The Joro spider, an invasive arachnid species that is native to eastern Asia and first spread across Georgia in 2013, is expected to “colonize” through most of the East Coast this Spring, according to a new study that is adding some extra stress to Arachnophoboes.
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“Our best guess is that it [the first spider] came in a shipping container and dropped off here somewhere on I-85 [near Atlanta] in the Braselton area,” Rick Hoebeke said in a statement. “They are great little hitchhikers.”
Joros are harmless to humans and generally large enough to avoid.
The Joro spider was first identified in the U.S. almost 10 years ago in 2014 when Hoebeke, a collections manager at the Georgia Museum of Natural History, received a call about an unusual spider. From that first encounter with the unique spider, Hoebeke led an effort to identify the East Asia native spider and has since tracked the species throughout Georgia.
According to Hoebeke’s statement for the University of Georgia’s New Service:
“Millions of palm-sized Joro spiders have suspended themselves in three-dimensional golden webs on porches, power lines and mailboxes in roughly 25 counties in the state — and counting.
It seems Georgia residents will need to get comfortable with this new arachnid in town because, according to scientists, it’s not going anywhere.
— TODAY (@TODAYshow) March 10, 2022
“Last year, there were dozens of spiders, and they began to be something of a nuisance when I was doing yard work,” he explained. “This year, I have several hundred, and they actually make the place look spooky with all the messy webs — like a scene out of ‘Arachnophobia,’” he said, extending an invitation to come to his home to view the creepy scene.
As far as invasive species go, Hoebeke believes this one is “not so bad.” In fact, he has tried to convince the hundreds of people who have sent emails this year concerned about how many spiders are in their yards that paying exterminators will not give them the desired result or solve the problem.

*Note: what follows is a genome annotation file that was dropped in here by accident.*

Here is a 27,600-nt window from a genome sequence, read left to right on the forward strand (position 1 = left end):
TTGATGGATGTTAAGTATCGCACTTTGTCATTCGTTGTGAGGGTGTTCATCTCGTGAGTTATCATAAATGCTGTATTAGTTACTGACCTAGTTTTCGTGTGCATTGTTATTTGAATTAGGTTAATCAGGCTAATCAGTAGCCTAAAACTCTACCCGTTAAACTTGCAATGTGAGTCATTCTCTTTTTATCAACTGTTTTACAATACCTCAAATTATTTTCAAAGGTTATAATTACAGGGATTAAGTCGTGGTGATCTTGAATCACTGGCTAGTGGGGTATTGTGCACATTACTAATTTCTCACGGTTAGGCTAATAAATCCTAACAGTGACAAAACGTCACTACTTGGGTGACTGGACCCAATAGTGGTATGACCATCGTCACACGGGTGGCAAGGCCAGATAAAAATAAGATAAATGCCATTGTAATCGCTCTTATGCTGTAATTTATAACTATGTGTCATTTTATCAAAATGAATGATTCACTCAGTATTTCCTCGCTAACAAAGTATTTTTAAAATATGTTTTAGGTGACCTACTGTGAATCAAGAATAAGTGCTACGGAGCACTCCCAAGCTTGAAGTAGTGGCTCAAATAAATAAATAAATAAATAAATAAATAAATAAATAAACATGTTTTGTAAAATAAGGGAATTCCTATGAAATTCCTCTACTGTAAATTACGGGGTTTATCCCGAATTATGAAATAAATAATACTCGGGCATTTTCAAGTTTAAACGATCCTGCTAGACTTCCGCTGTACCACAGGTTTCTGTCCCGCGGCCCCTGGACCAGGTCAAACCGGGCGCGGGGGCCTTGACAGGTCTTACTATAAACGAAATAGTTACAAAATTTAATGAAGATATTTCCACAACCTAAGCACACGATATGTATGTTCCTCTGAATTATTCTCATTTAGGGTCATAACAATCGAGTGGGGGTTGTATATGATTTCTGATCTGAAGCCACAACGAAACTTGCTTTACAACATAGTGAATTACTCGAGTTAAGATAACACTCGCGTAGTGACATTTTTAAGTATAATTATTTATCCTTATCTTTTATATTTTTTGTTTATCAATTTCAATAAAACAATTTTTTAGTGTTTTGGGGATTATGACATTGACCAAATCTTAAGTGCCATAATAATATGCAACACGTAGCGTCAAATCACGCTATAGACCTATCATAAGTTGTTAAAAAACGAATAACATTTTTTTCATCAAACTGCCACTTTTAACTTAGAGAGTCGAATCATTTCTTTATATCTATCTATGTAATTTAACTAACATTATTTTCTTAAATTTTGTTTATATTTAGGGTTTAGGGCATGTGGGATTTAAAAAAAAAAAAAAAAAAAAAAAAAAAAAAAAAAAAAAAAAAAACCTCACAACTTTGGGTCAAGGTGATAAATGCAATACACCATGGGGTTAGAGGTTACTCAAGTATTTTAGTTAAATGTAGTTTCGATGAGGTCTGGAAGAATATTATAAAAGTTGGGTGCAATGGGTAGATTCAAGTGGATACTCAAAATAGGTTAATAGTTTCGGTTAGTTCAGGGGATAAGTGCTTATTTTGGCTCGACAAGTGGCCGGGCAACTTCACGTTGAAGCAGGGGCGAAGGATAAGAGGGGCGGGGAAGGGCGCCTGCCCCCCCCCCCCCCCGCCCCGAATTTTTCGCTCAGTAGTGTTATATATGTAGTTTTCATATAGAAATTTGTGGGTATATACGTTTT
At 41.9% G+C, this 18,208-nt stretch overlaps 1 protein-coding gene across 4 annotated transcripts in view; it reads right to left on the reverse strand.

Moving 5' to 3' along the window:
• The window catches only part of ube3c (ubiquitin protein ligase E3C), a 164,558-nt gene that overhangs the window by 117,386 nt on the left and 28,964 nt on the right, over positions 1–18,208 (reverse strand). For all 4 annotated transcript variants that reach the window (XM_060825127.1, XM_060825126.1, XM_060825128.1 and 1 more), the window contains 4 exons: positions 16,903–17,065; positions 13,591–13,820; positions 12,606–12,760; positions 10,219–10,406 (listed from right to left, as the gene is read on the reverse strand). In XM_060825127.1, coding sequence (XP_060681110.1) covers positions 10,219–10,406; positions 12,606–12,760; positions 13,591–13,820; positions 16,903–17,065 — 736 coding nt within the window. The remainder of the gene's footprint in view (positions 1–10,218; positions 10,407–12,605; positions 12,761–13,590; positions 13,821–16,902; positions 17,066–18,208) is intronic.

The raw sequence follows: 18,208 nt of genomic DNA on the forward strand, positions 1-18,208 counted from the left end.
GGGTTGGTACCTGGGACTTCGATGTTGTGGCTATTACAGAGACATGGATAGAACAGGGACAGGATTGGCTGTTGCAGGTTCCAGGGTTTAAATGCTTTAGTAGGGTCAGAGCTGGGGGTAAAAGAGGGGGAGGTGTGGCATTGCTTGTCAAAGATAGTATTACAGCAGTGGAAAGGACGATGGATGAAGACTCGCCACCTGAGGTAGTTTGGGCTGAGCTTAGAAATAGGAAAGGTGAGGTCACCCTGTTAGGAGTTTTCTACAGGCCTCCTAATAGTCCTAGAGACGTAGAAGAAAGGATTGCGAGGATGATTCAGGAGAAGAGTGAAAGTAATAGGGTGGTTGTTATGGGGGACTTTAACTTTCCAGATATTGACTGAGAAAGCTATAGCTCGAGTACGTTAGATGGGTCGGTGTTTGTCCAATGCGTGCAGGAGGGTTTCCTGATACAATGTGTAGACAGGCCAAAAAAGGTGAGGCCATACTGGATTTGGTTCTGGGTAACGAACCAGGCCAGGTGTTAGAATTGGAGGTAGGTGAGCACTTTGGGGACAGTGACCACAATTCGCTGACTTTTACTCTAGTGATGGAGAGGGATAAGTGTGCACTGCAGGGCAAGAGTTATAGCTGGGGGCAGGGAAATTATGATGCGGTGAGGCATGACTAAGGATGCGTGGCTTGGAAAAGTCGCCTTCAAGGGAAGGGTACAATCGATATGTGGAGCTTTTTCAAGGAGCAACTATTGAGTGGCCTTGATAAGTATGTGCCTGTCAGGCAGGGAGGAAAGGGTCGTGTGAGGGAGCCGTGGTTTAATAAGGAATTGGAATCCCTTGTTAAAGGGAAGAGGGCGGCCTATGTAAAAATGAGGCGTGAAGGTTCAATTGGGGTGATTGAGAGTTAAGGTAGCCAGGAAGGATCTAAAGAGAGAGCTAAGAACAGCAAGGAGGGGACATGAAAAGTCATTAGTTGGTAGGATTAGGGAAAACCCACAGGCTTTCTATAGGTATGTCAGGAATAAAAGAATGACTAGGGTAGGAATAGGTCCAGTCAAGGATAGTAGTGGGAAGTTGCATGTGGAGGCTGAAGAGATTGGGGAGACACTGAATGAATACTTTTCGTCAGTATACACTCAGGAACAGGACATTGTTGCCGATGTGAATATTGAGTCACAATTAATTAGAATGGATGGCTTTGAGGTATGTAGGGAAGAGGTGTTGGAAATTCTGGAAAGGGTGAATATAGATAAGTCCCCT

UGA scientists have not noticed any negative effects on any native species, which was one concern. The only negative effect concerning the spiders seems to be the nuisance caused by their extreme numbers this year. All experts agree that, over time, Mother Nature will take its course and the numbers will settle down to a more moderate amount.
“I think people need to make peace with Joros and accept the spiders because they are not going anywhere. Halloween is coming up, so we all have fine, natural decorations for the kiddos to enjoy,” Hoebeke said.
UGA entomologist Nancy Hinkle sees the Joro as a “beautiful creature that provides free pest control.”
“Joro spiders present us with excellent opportunities to suppress pests naturally, without chemicals, so I’m trying to convince people that having zillions of large spiders and their webs around is a good thing!” she said.
Hinkle said they help suppress mosquitoes and biting flies, and Joros are one of the few spiders that will catch and eat brown marmorated stink bugs, which are serious pests to many crops. Scientists are hopeful that the Joro spiders will help make a dent in these populations.
Handling a Joro and allowing it free reign on her arm, Hinkle, who was invited to Hudson’s property for the Joro tour, assured onlookers that the leggy arachnid was not interested in biting her at all.
“As with all orb weavers, it has small mouth parts … Right now she is just using me as substrate,” Hinkle said as she watched the large spider drop off her arm.
For those truly concerned, most will have died off come late November, Hinkle assured, but they will leave behind egg sacs full of eggs. When the hatchlings emerge in the spring, they will hitchhike again, but this time they will be riding the wind on a strand of silk, perhaps extending their habitat.
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The good news is that the bright yellow spider, which is about the size of a child’s hand and has blue-black markings, is mostly harmless to people and pets due to their fangs often being too short to puncture human skin, researchers at the University of Georgia (UGA) said. They also normally don’t bite unless threatened.
“People should try to learn to live with them,” Andy Davis, a research scientist and one of the authors behind a recent study about the invasive species told UGA Today, a publication by the university. “If they’re literally in your way, I can see taking a web down and moving them to the side, but they’re just going to be back next year.”
Benjamin Frick, a co-author of the study who works as a researcher in the School of Ecology, recommended people not to be violent toward the spider as it isn’t necessarily bad that they are spreading along the East Coast.